Damon Hill and Johnny Herbert believe a more hands-off approach from officials to wheel-to-wheel racing would benefit the sport, as the debate continues over Sebastian Vettel’s controversial Canadian GP sanction.
Sebastian Vettel’s five-second penalty, which lost him the victory to Lewis Hamilton, has reopened a long-running argument about the regulations concerning driver conduct on track and the type of incidents that should be investigated: “My own view is that there was the option not to bring that penalty. No harm was done, no one actually collided,” said Hill, the 1996 world champion. Lewis forced Sebastian into an error which I’m sure Sebastian would rather have avoided. Sebastian recovered himself to get back on the track and probably did try to stop Lewis from passing, but they were racing and we were denied the opportunity of seeing a very exciting final few laps. It should be in the power of those judging to say: ‘No harm done, we’ll just play on.'” – he explained.
Sebastian Vettel was punished on two counts: returning to the track ‘unsafely’ after running wide and then ‘forcing another car off track’. Fellow Sky Sports F1 pundit Johnny Herbert has previously served on the stewards’ panel as the driver representative and says: “In terms of rules that purely govern the racing on track, there are too many.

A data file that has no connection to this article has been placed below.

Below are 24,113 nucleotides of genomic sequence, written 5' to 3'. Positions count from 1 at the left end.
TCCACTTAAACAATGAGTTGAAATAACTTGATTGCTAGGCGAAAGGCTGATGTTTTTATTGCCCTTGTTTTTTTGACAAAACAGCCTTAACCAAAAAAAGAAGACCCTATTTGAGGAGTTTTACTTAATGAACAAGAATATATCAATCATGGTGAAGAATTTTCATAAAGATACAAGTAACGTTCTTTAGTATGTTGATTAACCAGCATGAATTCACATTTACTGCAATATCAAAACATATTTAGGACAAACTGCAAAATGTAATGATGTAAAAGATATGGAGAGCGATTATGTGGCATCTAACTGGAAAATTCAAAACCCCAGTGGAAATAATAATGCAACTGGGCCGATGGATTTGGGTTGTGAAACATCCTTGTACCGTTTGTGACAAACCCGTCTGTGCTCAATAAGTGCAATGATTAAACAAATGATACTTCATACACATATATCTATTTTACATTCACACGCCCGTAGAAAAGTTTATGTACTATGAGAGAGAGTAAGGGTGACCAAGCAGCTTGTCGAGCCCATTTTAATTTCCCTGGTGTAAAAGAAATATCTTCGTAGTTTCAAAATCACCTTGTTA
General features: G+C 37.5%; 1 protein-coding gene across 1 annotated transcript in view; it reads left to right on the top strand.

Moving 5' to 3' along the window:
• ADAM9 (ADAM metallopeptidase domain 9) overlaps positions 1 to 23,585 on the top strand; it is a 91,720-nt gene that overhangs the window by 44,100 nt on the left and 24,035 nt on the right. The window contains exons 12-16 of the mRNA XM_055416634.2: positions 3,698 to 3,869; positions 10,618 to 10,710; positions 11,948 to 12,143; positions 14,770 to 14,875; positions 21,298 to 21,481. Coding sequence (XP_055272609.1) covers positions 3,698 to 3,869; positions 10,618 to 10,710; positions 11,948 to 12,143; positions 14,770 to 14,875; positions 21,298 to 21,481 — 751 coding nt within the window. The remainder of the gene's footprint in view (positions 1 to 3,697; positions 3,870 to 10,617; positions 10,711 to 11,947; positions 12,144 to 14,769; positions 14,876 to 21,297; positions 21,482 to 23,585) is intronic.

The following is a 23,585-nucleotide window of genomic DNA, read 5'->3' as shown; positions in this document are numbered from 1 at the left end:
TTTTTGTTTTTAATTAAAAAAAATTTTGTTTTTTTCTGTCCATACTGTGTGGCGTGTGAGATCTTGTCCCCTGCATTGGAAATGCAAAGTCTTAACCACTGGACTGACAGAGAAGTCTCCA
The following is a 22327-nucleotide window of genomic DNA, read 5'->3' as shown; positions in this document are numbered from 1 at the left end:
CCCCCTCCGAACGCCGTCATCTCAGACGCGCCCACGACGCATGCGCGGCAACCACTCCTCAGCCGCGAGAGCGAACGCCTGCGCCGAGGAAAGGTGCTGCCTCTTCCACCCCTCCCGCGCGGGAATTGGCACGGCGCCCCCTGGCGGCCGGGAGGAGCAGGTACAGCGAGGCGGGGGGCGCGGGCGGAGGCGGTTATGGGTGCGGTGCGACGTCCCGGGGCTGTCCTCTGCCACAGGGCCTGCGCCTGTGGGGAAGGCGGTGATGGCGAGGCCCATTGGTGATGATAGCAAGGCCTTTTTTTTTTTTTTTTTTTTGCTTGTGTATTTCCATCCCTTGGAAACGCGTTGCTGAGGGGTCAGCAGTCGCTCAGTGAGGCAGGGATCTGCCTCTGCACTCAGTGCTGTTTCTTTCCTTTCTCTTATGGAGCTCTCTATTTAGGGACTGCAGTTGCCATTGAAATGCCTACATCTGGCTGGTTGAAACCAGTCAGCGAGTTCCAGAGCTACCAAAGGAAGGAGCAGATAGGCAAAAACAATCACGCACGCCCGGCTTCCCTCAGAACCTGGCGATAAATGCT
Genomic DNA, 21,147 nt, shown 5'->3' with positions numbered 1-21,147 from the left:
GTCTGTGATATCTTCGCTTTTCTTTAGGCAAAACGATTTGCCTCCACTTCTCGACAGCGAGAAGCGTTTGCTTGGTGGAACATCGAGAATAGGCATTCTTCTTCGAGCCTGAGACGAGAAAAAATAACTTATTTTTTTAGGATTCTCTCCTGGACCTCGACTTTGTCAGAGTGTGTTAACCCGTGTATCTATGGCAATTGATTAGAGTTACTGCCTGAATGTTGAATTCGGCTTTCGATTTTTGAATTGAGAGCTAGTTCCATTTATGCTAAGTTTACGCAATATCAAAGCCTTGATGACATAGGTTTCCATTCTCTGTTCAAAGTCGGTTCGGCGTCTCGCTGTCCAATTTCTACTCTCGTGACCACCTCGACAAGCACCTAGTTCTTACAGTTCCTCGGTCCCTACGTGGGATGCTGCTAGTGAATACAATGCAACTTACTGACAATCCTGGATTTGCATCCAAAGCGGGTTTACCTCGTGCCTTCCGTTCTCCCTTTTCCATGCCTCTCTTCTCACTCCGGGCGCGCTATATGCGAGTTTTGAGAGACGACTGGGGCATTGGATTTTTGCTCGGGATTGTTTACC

“The rules say you cannot crowd another car but racing, to a degree, is about intimidation and not making it easy for someone to overtake. ‘Leaning’ on someone is something I did in Formula Ford, Formula 3, Formula 1, sportscars, GT cars – that’s part of racing. These are the very, very best drivers and they have the best judgements, so let them show their judgement and their skill. If they take someone off on to the grass, sure, then you need to have a word but you should be able to show your race craft.” – he said, as reported by skysports.com
Hill added: “If you were to go and ask Lewis and Sebastian ‘do you think you could conduct yourself sportingly and race hard and fair for the length of a grand prix without crashing into each other?’ they’d say ‘yes’. They are probably the most-skilled racing drivers in the world. They can do it, so you don’t want intervention if it’s not necessary. If one of them deliberately crashes into the other and it’s obvious that’s what has happened, then they need a penalty. But in this case, there was no harm done. Lewis narrowly escaped taking his front wing off, but he went for the gap, as much as Seb tried to defend it.” – Damon Hill concluded.